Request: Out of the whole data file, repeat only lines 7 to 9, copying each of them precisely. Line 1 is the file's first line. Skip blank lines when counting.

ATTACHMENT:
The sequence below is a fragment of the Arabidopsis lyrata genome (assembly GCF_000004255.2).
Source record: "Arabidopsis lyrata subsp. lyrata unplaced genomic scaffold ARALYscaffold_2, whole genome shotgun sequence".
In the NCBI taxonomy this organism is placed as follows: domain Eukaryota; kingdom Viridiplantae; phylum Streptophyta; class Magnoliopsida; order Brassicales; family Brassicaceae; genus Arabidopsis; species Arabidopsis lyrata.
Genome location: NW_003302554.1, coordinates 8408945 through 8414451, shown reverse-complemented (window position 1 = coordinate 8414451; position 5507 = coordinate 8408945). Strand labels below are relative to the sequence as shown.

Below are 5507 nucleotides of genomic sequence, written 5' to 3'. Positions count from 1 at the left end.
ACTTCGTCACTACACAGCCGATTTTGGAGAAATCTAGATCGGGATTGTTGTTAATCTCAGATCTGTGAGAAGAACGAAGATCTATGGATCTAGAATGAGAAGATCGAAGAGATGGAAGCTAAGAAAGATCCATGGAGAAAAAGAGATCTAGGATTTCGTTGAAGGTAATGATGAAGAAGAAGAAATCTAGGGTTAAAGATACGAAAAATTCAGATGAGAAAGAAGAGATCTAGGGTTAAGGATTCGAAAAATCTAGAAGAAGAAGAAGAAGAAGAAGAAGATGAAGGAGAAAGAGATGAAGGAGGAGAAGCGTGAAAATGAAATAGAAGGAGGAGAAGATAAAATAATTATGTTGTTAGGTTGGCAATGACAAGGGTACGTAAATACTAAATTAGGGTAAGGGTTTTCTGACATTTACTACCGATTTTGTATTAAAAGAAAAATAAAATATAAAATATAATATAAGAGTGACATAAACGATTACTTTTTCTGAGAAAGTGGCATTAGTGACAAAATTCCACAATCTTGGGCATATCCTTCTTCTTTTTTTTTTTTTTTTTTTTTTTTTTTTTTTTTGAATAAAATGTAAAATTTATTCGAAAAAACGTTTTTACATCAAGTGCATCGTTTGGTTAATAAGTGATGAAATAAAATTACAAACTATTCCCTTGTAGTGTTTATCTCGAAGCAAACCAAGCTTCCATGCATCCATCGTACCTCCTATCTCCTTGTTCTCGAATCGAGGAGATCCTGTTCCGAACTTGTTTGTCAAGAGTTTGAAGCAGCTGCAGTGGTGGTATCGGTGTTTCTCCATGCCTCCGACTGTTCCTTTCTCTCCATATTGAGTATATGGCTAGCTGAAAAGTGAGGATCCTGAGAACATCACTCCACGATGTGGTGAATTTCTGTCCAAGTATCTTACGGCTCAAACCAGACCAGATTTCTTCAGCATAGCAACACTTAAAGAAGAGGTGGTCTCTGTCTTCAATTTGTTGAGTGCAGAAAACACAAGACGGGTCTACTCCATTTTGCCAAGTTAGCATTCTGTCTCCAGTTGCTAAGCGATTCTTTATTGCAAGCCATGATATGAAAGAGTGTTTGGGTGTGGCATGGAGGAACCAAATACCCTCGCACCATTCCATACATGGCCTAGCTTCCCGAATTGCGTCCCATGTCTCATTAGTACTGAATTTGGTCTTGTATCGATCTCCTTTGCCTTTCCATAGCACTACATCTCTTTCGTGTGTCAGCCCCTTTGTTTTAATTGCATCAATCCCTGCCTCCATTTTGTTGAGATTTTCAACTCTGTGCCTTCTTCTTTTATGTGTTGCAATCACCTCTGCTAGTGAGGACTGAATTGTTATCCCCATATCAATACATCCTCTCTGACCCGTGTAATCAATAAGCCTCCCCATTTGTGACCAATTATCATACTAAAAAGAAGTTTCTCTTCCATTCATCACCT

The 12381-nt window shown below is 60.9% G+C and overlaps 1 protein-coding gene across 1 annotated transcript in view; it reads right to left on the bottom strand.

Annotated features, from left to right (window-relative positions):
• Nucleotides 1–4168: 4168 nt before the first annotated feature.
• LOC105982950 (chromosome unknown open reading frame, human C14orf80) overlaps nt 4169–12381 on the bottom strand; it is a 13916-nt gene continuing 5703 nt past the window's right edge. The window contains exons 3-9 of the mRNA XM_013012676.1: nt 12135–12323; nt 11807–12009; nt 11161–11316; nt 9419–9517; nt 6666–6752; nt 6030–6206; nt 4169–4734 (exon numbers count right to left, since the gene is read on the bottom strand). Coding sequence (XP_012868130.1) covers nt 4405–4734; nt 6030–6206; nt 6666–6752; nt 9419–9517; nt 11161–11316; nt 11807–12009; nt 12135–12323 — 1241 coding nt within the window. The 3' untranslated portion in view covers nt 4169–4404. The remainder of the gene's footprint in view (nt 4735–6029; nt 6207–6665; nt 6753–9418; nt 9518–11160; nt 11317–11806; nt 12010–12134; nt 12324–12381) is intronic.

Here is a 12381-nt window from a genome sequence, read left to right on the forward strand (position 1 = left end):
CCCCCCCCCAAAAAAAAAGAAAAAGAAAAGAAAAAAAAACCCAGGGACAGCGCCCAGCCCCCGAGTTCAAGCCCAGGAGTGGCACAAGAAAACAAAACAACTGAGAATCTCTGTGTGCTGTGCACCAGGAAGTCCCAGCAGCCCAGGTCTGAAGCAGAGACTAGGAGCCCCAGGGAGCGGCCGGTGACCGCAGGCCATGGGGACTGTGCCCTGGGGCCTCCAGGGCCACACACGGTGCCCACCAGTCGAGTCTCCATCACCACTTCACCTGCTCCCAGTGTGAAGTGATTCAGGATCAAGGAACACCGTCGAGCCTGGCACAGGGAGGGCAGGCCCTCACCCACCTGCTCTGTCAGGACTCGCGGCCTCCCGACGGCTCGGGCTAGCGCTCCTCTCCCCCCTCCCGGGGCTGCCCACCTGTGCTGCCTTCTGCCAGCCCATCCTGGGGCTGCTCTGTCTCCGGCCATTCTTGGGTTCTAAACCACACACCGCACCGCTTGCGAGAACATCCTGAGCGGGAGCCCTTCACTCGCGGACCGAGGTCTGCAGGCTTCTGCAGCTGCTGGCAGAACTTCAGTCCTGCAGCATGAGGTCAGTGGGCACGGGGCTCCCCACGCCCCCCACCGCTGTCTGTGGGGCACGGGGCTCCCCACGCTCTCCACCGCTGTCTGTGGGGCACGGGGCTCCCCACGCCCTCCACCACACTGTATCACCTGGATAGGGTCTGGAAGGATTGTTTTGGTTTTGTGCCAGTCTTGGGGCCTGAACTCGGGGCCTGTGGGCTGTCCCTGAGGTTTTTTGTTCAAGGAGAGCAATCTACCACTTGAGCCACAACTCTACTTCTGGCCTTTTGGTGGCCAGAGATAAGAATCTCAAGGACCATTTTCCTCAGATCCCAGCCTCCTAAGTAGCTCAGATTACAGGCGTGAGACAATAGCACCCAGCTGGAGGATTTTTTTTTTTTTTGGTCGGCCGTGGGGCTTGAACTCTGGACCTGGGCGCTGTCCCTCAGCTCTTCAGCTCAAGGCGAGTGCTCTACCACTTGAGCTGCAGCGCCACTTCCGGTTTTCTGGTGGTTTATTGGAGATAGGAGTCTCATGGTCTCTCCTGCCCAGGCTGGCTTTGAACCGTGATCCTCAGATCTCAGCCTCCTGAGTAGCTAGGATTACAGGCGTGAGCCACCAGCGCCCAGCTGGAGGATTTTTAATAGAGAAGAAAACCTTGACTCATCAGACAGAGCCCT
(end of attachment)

The 12381-nt window shown below is 60.9% G+C and overlaps 1 protein-coding gene across 1 annotated transcript in view; it reads right to left on the bottom strand.

Annotated features, from left to right (window-relative positions):
• Nucleotides 1–4168: 4168 nt before the first annotated feature.